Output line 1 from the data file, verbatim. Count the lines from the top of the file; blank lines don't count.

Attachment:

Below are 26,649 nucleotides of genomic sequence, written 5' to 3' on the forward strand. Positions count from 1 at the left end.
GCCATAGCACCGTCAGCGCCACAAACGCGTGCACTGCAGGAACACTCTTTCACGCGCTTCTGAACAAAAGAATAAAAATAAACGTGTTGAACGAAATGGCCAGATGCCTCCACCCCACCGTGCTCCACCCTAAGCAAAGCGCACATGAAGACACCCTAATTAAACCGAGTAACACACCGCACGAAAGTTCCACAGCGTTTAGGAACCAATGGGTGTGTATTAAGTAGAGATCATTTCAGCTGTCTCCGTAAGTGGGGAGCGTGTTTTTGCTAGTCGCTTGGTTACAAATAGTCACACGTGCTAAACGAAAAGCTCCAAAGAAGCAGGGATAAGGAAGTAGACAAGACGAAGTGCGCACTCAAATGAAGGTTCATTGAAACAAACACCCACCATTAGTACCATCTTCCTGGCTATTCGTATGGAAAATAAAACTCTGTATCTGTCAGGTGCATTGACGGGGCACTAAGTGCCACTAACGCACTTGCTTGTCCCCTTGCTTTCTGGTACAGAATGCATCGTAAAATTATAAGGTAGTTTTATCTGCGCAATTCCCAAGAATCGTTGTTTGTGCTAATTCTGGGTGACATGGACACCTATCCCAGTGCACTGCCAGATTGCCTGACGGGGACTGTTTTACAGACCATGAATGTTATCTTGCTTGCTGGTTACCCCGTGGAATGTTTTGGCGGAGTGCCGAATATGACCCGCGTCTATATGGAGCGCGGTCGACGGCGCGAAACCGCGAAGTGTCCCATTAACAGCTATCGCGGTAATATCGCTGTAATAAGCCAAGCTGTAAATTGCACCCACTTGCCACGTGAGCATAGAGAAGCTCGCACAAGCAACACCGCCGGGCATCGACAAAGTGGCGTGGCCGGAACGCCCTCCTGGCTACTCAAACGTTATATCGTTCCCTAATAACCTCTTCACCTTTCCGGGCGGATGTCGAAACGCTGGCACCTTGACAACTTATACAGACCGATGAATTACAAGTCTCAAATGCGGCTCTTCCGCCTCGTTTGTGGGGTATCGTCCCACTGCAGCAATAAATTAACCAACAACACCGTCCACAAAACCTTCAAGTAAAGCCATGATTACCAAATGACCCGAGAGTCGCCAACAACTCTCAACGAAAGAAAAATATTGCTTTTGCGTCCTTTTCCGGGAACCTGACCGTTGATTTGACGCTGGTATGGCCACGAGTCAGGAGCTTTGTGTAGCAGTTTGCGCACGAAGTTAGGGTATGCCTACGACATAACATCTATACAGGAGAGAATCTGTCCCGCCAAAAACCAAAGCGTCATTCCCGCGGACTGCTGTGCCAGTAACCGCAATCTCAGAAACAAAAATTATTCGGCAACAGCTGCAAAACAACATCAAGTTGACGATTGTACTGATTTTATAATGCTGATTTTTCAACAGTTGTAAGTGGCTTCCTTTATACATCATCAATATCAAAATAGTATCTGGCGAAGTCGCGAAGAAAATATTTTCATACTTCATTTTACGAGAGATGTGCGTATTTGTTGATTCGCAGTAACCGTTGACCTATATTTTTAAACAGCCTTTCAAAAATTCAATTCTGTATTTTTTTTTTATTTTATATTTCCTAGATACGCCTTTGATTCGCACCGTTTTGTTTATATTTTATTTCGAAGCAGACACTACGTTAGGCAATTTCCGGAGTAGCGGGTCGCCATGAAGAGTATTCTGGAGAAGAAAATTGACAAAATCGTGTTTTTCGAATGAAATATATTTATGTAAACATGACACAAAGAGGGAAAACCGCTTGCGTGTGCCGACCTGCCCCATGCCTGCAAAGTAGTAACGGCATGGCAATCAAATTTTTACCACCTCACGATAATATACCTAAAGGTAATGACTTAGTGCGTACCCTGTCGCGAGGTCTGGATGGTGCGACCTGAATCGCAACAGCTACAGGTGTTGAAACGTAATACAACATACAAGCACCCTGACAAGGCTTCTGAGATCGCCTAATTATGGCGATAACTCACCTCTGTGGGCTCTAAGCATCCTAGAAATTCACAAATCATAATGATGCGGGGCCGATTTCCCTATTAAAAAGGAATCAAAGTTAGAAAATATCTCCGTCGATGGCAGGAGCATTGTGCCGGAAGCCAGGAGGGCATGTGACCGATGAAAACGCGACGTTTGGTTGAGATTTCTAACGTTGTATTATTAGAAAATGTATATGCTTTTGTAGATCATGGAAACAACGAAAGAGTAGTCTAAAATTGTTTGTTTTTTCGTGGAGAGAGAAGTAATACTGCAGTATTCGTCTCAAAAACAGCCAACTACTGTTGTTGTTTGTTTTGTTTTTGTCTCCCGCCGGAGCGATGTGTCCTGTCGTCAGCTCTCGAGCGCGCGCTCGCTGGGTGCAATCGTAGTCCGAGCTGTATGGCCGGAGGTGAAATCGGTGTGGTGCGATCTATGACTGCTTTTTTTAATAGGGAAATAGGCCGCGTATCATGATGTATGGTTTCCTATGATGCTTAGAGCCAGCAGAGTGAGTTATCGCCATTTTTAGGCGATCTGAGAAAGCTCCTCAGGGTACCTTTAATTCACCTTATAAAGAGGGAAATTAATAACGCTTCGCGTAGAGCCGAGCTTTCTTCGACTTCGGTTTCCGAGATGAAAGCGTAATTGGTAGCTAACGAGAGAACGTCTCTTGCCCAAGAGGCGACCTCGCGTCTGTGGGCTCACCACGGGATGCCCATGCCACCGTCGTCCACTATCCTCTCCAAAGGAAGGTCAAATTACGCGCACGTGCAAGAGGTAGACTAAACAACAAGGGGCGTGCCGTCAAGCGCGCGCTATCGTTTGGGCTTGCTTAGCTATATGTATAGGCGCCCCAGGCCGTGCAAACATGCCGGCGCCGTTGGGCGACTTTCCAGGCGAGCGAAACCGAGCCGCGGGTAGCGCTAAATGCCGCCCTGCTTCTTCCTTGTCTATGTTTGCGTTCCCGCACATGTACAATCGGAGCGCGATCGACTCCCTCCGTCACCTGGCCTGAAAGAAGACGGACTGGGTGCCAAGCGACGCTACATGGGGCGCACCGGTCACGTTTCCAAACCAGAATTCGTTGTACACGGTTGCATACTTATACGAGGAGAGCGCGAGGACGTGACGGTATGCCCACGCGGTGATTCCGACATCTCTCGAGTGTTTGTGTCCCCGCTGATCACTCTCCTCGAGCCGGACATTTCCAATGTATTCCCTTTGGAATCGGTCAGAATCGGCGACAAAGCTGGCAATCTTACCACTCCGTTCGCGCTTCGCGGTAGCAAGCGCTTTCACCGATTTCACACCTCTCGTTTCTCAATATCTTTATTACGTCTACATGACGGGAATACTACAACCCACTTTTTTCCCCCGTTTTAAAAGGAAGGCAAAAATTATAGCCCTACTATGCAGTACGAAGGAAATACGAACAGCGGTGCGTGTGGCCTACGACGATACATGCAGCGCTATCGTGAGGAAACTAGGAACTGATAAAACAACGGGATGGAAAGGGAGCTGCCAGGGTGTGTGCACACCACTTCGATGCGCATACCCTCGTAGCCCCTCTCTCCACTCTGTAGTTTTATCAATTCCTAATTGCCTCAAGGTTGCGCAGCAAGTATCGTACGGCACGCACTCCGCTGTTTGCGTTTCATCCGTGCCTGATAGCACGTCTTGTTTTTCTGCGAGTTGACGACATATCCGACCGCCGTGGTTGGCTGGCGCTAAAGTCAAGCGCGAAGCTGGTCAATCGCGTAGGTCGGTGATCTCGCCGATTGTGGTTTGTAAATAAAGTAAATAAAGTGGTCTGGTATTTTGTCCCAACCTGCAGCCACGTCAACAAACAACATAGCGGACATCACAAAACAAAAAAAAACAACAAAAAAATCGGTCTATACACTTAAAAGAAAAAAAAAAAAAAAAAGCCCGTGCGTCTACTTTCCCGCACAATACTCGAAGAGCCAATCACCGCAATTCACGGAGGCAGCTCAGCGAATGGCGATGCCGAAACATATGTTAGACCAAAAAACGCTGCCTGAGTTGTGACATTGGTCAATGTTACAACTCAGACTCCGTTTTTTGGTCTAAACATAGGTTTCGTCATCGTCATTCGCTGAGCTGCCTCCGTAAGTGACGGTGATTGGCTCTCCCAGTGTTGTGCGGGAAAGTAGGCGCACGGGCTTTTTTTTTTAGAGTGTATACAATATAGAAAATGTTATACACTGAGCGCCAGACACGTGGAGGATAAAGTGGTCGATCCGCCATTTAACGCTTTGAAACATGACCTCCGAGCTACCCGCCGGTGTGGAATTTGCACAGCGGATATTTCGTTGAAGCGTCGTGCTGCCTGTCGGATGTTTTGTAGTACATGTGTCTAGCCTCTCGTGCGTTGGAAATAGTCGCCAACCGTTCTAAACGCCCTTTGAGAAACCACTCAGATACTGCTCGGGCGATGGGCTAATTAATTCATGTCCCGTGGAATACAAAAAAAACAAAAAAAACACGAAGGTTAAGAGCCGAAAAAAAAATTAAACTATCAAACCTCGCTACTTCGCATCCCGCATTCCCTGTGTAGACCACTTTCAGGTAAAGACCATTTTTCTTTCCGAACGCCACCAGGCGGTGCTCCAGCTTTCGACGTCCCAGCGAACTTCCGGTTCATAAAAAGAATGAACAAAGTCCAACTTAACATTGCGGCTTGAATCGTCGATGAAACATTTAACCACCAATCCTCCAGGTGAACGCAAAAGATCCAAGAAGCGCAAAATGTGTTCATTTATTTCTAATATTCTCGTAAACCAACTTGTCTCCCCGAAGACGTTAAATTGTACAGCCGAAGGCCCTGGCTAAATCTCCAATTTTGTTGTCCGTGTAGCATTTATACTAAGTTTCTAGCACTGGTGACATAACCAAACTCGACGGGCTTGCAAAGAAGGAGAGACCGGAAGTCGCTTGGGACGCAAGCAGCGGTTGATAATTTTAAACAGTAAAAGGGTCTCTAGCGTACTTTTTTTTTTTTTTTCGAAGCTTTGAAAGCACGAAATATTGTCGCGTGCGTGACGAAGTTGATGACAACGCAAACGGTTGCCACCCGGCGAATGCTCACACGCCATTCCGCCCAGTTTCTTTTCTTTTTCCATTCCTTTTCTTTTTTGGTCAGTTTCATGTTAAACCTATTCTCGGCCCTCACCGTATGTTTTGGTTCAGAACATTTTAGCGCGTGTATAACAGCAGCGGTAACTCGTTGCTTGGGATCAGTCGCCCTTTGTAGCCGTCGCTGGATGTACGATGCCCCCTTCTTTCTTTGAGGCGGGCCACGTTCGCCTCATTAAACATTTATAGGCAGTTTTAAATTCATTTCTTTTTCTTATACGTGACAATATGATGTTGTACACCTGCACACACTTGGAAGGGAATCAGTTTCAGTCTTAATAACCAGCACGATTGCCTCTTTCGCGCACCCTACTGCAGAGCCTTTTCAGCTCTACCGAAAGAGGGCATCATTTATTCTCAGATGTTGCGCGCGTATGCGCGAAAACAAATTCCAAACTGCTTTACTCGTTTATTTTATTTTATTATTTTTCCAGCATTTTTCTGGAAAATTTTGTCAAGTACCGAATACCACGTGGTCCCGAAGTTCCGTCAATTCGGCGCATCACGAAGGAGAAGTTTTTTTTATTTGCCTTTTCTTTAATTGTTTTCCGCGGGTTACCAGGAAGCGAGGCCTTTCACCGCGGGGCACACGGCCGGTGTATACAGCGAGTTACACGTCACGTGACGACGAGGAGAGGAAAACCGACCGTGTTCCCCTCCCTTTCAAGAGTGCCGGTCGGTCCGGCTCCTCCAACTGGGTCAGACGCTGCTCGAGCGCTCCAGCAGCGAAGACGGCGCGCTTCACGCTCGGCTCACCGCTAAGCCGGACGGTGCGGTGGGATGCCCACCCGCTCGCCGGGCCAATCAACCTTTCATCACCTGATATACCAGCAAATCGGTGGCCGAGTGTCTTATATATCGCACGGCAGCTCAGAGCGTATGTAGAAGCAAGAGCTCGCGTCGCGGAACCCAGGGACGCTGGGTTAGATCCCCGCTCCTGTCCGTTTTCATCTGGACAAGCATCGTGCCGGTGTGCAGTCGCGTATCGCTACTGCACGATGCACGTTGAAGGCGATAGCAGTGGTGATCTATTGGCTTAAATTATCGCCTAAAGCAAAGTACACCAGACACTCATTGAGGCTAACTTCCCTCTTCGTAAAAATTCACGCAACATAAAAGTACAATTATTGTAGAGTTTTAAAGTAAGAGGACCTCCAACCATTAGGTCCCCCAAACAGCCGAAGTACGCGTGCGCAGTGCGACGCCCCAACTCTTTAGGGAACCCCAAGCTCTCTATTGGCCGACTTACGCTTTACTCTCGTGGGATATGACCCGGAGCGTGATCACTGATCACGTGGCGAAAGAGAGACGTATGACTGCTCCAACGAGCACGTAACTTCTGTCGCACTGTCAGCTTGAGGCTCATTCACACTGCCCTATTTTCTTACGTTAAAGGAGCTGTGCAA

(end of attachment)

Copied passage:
Below are 26,649 nucleotides of genomic sequence, written 5' to 3' on the forward strand. Positions count from 1 at the left end.